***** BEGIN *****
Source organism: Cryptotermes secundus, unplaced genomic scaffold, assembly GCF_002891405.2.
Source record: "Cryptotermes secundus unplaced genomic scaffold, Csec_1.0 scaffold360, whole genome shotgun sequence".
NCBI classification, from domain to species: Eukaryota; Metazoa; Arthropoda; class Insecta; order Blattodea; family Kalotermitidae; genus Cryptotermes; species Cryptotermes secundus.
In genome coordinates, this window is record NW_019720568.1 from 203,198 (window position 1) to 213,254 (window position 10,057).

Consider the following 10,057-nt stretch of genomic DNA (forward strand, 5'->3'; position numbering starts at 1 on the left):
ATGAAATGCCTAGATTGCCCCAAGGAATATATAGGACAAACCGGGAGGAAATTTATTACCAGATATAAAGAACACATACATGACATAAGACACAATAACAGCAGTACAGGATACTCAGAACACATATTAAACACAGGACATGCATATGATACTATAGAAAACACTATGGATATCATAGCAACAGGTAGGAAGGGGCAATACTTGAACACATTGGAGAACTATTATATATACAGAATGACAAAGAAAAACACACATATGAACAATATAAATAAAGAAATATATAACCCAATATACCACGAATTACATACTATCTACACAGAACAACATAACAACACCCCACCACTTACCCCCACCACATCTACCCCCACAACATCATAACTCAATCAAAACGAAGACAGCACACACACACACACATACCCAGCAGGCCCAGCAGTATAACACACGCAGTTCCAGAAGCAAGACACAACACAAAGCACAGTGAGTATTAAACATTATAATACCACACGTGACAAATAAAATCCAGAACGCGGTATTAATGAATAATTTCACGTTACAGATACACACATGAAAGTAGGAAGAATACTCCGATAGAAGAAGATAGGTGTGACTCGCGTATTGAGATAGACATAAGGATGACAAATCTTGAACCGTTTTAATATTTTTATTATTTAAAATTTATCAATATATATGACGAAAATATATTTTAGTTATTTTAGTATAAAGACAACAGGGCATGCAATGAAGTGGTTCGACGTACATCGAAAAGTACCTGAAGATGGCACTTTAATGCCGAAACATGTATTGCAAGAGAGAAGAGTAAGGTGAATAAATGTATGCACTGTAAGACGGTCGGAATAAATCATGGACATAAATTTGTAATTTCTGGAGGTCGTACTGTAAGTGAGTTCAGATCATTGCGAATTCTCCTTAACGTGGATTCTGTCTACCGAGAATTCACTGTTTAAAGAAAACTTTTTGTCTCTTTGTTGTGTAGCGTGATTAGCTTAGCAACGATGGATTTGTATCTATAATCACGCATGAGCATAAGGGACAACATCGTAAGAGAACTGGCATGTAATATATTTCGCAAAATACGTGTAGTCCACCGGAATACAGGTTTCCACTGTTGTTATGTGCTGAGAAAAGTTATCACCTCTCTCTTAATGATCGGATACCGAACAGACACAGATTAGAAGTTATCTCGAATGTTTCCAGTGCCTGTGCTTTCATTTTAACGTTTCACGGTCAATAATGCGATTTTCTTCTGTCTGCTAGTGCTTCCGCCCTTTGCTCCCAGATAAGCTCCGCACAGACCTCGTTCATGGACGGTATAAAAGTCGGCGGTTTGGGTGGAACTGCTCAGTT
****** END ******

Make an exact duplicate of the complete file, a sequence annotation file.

Source organism: Cryptotermes secundus, unplaced genomic scaffold, assembly GCF_002891405.2.
Source record: "Cryptotermes secundus unplaced genomic scaffold, Csec_1.0 scaffold360, whole genome shotgun sequence".
NCBI classification, from domain to species: Eukaryota; Metazoa; Arthropoda; class Insecta; order Blattodea; family Kalotermitidae; genus Cryptotermes; species Cryptotermes secundus.
In genome coordinates, this window is record NW_019720568.1 from 203,198 (window position 1) to 213,254 (window position 10,057).

Consider the following 10,057-nt stretch of genomic DNA (forward strand, 5'->3'; position numbering starts at 1 on the left):
ATGAAATGCCTAGATTGCCCCAAGGAATATATAGGACAAACCGGGAGGAAATTTATTACCAGATATAAAGAACACATACATGACATAAGACACAATAACAGCAGTACAGGATACTCAGAACACATATTAAACACAGGACATGCATATGATACTATAGAAAACACTATGGATATCATAGCAACAGGTAGGAAGGGGCAATACTTGAACACATTGGAGAACTATTATATATACAGAATGACAAAGAAAAACACACATATGAACAATATAAATAAAGAAATATATAACCCAATATACCACGAATTACATACTATCTACACAGAACAACATAACAACACCCCACCACTTACCCCCACCACATCTACCCCCACAACATCATAACTCAATCAAAACGAAGACAGCACACACACACACACATACCCAGCAGGCCCAGCAGTATAACACACGCAGTTCCAGAAGCAAGACACAACACAAAGCACAGTGAGTATTAAACATTATAATACCACACGTGACAAATAAAATCCAGAACGCGGTATTAATGAATAATTTCACGTTACAGATACACACATGAAAGTAGGAAGAATACTCCGATAGAAGAAGATAGGTGTGACTCGCGTATTGAGATAGACATAAGGATGACAAATCTTGAACCGTTTTAATATTTTTATTATTTAAAATTTATCAATATATATGACGAAAATATATTTTAGTTATTTTAGTATAAAGACAACAGGGCATGCAATGAAGTGGTTCGACGTACATCGAAAAGTACCTGAAGATGGCACTTTAATGCCGAAACATGTATTGCAAGAGAGAAGAGTAAGGTGAATAAATGTATGCACTGTAAGACGGTCGGAATAAATCATGGACATAAATTTGTAATTTCTGGAGGTCGTACTGTAAGTGAGTTCAGATCATTGCGAATTCTCCTTAACGTGGATTCTGTCTACCGAGAATTCACTGTTTAAAGAAAACTTTTTGTCTCTTTGTTGTGTAGCGTGATTAGCTTAGCAACGATGGATTTGTATCTATAATCACGCATGAGCATAAGGGACAACATCGTAAGAGAACTGGCATGTAATATATTTCGCAAAATACGTGTAGTCCACCGGAATACAGGTTTCCACTGTTGTTATGTGCTGAGAAAAGTTATCACCTCTCTCTTAATGATCGGATACCGAACAGACACAGATTAGAAGTTATCTCGAATGTTTCCAGTGCCTGTGCTTTCATTTTAACGTTTCACGGTCAATAATGCGATTTTCTTCTGTCTGCTAGTGCTTCCGCCCTTTGCTCCCAGATAAGCTCCGCACAGACCTCGTTCATGGACGGTATAAAAGTCGGCGGTTTGGGTGGAACTGCTCAGTT